Roztropice

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Roztropice
Village
Fire station
Fire station
Coat of arms of Roztropice
Coat of arms
Roztropice is located in Poland
Roztropice
Roztropice
Coordinates: 49°50′19.56″N 18°51′30″E / 49.8387667°N 18.85833°E / 49.8387667; 18.85833
Country Poland
Voivodeship Silesian
County Bielsko
Gmina Jasienica
Government
 • Mayor Ludwik Żbel
Area
 • Total 5.761 km2 (2.224 sq mi)
Population (2009)
 • Total 719
 • Density 120/km2 (320/sq mi)
Time zone CET (UTC+1)
 • Summer (DST) CEST (UTC+2)
Car plates SBI

Roztropice [rɔstrɔˈpit͡sɛ] is a village in Gmina Jasienica, Bielsko County, Silesian Voivodeship, southern Poland.[1] It has a population of 719 (2009). It lies in the Silesian Foothills and in the historical region of Cieszyn Silesia.

History[edit]

The village was first mentioned in a Latin document of Diocese of Wrocław called Liber fundationis episcopatus Vratislaviensis from around 1305 as item in Rostropitz.[2][3][4] It meant that the village was in the process of location (the size of land to pay a tithe from was not yet precised). The creation of the village was a part of a larger settlement campaign taking place in the late 13th century on the territory of what will be later known as Upper Silesia.

Politically the village belonged initially to the Duchy of Teschen, formed in 1290 in the process of feudal fragmentation of Poland and was ruled by a local branch of Piast dynasty. In 1327 the duchy became a fee of Kingdom of Bohemia, which after 1526 became part of the Habsburg Monarchy.

After Revolutions of 1848 in the Austrian Empire a modern municipal division was introduced in the re-established Austrian Silesia. The village as a municipality was subscribed to the political district of Bielsko and the legal district of Skoczów. According to the censuses conducted in 1880, 1890, 1900 and 1910 the population of the municipality dropped from 474 in 1880 to 441 in 1910 with a majority being native Polish-speakers (97.3%-98.7%) and a small German-speaking minority (most 12 or 2.5% in 1880), in terms of religion majority were Roman Catholics (77.2% in 1910), followed by Protestants (22.2% in 1910) and Jews (3 people).[5] The village was also traditionally inhabited by Cieszyn Vlachs, speaking Cieszyn Silesian dialect.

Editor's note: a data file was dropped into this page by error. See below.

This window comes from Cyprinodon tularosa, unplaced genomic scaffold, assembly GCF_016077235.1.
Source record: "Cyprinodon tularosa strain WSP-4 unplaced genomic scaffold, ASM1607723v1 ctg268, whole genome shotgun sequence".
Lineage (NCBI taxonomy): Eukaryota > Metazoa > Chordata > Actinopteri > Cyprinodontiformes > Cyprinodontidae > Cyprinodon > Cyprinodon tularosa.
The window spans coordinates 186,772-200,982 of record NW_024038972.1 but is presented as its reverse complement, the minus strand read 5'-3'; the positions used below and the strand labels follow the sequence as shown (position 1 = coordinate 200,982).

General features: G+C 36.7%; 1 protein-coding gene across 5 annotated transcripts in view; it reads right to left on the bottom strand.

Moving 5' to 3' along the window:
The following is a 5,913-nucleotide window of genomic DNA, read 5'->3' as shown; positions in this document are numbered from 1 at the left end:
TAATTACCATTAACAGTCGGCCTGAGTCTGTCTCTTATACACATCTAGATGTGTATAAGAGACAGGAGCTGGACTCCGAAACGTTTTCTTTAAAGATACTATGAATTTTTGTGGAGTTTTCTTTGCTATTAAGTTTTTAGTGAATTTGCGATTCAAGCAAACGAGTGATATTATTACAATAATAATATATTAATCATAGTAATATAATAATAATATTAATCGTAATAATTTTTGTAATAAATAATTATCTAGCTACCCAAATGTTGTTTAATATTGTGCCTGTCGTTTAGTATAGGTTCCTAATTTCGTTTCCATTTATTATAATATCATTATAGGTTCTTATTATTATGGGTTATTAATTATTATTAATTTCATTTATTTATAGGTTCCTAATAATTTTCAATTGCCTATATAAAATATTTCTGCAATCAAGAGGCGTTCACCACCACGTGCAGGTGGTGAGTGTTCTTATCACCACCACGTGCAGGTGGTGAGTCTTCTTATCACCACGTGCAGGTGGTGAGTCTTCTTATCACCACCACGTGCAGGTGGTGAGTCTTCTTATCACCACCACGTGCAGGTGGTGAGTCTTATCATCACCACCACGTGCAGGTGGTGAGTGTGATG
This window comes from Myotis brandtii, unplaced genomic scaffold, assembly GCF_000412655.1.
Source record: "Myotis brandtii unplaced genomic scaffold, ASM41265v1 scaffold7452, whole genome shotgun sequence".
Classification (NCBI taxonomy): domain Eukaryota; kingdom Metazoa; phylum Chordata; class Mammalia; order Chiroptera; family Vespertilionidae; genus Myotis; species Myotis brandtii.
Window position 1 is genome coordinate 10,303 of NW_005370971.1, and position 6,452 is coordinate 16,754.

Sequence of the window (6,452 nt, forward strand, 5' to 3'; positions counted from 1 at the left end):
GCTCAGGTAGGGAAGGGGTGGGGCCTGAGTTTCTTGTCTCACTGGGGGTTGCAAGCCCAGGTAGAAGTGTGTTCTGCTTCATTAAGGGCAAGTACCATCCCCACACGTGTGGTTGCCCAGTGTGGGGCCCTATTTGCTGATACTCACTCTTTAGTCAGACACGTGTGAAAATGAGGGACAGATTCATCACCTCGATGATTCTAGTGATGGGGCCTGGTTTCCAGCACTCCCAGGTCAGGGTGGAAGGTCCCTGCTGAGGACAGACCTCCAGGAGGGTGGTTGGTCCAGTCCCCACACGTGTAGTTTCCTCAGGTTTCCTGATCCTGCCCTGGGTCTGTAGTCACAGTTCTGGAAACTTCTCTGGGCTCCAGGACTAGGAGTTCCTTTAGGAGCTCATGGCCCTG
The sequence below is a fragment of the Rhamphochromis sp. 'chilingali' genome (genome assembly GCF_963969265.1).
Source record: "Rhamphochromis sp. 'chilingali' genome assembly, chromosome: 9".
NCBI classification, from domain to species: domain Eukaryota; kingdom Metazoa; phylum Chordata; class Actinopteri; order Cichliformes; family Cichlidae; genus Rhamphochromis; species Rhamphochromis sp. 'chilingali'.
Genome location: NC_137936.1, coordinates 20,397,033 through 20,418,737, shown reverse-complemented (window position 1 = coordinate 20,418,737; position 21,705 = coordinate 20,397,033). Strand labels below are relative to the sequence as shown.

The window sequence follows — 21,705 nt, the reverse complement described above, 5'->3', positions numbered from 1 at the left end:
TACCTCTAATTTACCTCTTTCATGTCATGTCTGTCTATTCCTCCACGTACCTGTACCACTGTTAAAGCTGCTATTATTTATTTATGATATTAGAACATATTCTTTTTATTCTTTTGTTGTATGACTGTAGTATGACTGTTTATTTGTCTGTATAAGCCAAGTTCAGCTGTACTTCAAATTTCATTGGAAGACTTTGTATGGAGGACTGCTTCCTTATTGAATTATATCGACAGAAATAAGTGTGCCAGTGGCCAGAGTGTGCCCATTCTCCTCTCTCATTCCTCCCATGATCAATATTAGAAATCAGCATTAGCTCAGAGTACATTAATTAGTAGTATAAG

After World War I, fall of Austria-Hungary, Polish–Czechoslovak War and the division of Cieszyn Silesia in 1920, it became a part of Poland. It was then annexed by Nazi Germany at the beginning of World War II. After the war it was restored to Poland.

People[edit]

Cross-country skier and ski jumper Leopold Tajner was born here.

Footnotes[edit]

  1. ^ "Central Statistical Office (GUS) – TERYT (National Register of Territorial Land Apportionment Journal)" (in Polish). 2008-06-01. 
  2. ^ Panic, Idzi (2010). Śląsk Cieszyński w średniowieczu (do 1528) [Cieszyn Silesia in Middle Ages (until 1528)] (in Polish). Cieszyn: Starostwo Powiatowe w Cieszynie. p. 297-299. ISBN 978-83-926929-3-5. 
  3. ^ Schulte, Wilhelm (1889). Codex Diplomaticus Silesiae T.14 Liber Fundationis Episcopatus Vratislaviensis (in German). Breslau. 
  4. ^ "Liber fundationis episcopatus Vratislaviensis" (in Latin). Retrieved 13 July 2014. 
  5. ^ Piątkowski, Kazimierz (1918). Stosunki narodowościowe w Księstwie Cieszyńskiem (in Polish). Cieszyn: Macierz Szkolna Księstwa Cieszyńskiego. p. 260, 279. 

References[edit]

External links[edit]